Tuesday night (February 11) in my Northeastern University fundraising class, students presented their Donor Acquisition project to our “client” nonprofit. Our client is a living, breathing charitable organization based in the Greater Boston area. The student team was helping the Development Director think about raising money for a new program.
Usually when we work with nonprofits we’re thinking about the overall organization. We tend to shy away from projects where we raise money for just one aspect of the work. Because these funds become in a sense, “restricted.” These funds are for a single purpose.
We spent part our our time together Tuesday thinking through how to introduce this to the Board.
How can we build some enthusiasm for this new effort…recognizing that we run the risk of drawing attention away from the “old standbys.”
We recommended a specially designed presentation at the meeting that will put a spark in what otherwise might feel like a “business as usual” Board meeting. Maybe a musical skit. Maybe a party with special desserts, balloons, and all the stuff. Something. Out of the ordinary.
Nonprofit leaders should consider taking a special, unusual, even extraordinary approach when trying to get the Board’s attention on something important.
So think about escaping the “same-old, same-old” at your meeting when you have something new up your sleeve.
Next step in our Development progression for our Nonprofit Organization is to prepare to Ask for the Gift.
We’ve focused on the importance of Strategic Thinking for the Board. And application of this approach to the Fundraising direction our Nonprofit will take. Now we’ll jump to asking for the gift.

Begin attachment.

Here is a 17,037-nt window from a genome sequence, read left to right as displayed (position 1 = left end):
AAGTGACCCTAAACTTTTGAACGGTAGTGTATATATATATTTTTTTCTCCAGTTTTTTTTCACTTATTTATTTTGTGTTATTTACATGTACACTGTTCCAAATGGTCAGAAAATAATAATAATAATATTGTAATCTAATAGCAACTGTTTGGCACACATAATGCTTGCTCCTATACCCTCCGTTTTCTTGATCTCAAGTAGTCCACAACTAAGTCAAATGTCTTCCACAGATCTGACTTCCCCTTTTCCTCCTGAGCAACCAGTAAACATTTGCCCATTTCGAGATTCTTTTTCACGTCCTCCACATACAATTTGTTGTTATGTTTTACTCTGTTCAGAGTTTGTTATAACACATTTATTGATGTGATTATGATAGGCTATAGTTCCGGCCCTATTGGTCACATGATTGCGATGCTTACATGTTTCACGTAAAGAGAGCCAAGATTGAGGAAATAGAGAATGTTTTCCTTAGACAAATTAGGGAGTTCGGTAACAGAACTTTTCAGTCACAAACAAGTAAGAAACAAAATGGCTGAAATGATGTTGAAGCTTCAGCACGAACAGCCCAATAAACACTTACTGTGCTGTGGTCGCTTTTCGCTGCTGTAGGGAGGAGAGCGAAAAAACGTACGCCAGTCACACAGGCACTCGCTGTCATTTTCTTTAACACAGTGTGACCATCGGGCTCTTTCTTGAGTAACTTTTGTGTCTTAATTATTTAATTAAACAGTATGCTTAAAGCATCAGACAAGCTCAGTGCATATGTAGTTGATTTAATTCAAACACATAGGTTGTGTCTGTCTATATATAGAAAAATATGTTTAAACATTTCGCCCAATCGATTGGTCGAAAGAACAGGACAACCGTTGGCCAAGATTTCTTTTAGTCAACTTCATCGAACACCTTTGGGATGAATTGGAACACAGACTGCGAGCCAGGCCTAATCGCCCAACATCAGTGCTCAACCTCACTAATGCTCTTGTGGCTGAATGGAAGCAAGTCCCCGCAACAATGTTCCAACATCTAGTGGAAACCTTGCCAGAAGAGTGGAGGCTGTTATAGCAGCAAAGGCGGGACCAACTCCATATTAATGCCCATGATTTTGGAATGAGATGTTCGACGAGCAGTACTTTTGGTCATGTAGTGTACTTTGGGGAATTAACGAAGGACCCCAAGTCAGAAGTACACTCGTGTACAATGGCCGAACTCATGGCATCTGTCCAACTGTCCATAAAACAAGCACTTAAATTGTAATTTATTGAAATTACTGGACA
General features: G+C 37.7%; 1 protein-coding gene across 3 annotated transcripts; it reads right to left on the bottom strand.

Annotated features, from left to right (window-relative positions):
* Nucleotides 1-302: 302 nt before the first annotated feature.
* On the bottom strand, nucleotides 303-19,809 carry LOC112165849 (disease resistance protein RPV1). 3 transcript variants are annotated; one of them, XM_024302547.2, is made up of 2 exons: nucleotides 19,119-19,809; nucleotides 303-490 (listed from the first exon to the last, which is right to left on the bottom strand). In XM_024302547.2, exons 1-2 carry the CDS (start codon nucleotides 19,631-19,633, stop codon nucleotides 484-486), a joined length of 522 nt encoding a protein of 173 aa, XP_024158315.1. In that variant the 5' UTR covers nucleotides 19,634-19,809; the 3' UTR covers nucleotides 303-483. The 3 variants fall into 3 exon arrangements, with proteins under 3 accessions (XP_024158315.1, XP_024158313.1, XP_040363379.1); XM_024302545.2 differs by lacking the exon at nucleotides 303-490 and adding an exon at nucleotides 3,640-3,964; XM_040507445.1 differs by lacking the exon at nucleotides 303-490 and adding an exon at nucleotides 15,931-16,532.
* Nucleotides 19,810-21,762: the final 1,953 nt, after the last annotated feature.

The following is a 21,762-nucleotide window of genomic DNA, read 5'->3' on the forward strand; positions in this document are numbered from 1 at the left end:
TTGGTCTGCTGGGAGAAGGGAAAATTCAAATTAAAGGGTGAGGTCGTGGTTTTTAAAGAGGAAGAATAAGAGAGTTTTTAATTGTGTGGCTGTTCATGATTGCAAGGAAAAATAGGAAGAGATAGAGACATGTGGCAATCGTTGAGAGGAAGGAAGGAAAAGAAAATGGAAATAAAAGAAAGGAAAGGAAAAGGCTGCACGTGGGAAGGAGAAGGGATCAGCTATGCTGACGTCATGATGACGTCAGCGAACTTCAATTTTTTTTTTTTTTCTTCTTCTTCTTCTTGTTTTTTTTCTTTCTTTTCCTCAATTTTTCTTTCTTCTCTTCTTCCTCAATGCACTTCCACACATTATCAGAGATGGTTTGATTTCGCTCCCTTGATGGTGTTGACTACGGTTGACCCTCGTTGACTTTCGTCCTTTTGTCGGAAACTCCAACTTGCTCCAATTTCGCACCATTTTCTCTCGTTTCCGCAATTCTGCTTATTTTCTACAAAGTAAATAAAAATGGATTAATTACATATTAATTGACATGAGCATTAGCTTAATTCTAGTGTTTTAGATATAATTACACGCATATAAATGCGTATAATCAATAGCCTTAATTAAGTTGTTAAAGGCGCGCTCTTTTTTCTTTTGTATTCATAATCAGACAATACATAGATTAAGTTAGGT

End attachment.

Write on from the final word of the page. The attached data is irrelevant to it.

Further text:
This post comes in January, the month after most nonprofits have conducted their Annual Appeal. So our donor base has heard from us, and many have responded with their annual gift. and if we’re well organized, we’re preparing a follow up appeal to non-responders, asking them to consider us now. And just maybe you donors who missed you in the fall will reconsider now and make that gift to help you achieve your Mission. We won’t know unless we ask.
There should be a next step in place…beyond the Stewardship part of thanking our donors who make their gifts.
And that next step might be a mid-year appeal to come in May-June. Or, it might be a special project that we’d like our supporters to consider. And this time, we want to expand the group who get a personal visit as part of this ask. And we want Board members and other volunteers to make these calls…these personal visits…to obtain support.
Board members according to Kay Sprinkel Grace, fall into one of three categories. All are Ambassadors who think to speak up about this Nonprofit when they’re out with friends, at work, or at Rotary. Some are Advocates who are comfortable speaking at public hearings, presenting about the Mission at Foundation meetings, testifying on regulation proposals that impact our primary customers before governmental agencies. And then there are Askers: Those who feel good about giving, and feel good about asking others to give. These are the leaders who see the value this Nonprofit delivers an welcome the opportunity to seek support. Face to face. Not all Board members feel this way; but each year leaders work to increase the group who feel good about being Askers.
So this is the time to prepare for what’s ahead in the coming months. It may be the annual mid-year appeal. It may be a special campaign for a special purpose. Whatever the purpose, we’re preparing now for that process to get underway. And that’s the crux of this phase of Strategic Thinking.